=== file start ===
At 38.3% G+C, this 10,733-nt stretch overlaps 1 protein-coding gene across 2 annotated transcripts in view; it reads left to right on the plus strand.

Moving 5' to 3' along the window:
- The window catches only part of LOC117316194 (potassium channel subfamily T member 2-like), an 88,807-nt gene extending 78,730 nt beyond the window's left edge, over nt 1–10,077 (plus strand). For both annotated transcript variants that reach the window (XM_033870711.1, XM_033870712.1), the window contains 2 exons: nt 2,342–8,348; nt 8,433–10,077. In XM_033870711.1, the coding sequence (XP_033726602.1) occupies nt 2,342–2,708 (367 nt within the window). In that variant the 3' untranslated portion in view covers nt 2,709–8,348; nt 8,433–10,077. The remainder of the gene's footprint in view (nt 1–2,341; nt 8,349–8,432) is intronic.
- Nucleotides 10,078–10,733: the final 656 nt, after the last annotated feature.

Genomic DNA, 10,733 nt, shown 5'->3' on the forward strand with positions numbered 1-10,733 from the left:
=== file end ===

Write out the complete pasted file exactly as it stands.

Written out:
At 38.3% G+C, this 10,733-nt stretch overlaps 1 protein-coding gene across 2 annotated transcripts in view; it reads left to right on the plus strand.

Moving 5' to 3' along the window:
- The window catches only part of LOC117316194 (potassium channel subfamily T member 2-like), an 88,807-nt gene extending 78,730 nt beyond the window's left edge, over nt 1–10,077 (plus strand). For both annotated transcript variants that reach the window (XM_033870711.1, XM_033870712.1), the window contains 2 exons: nt 2,342–8,348; nt 8,433–10,077. In XM_033870711.1, the coding sequence (XP_033726602.1) occupies nt 2,342–2,708 (367 nt within the window). In that variant the 3' untranslated portion in view covers nt 2,709–8,348; nt 8,433–10,077. The remainder of the gene's footprint in view (nt 1–2,341; nt 8,349–8,432) is intronic.
- Nucleotides 10,078–10,733: the final 656 nt, after the last annotated feature.

Genomic DNA, 10,733 nt, shown 5'->3' on the forward strand with positions numbered 1-10,733 from the left: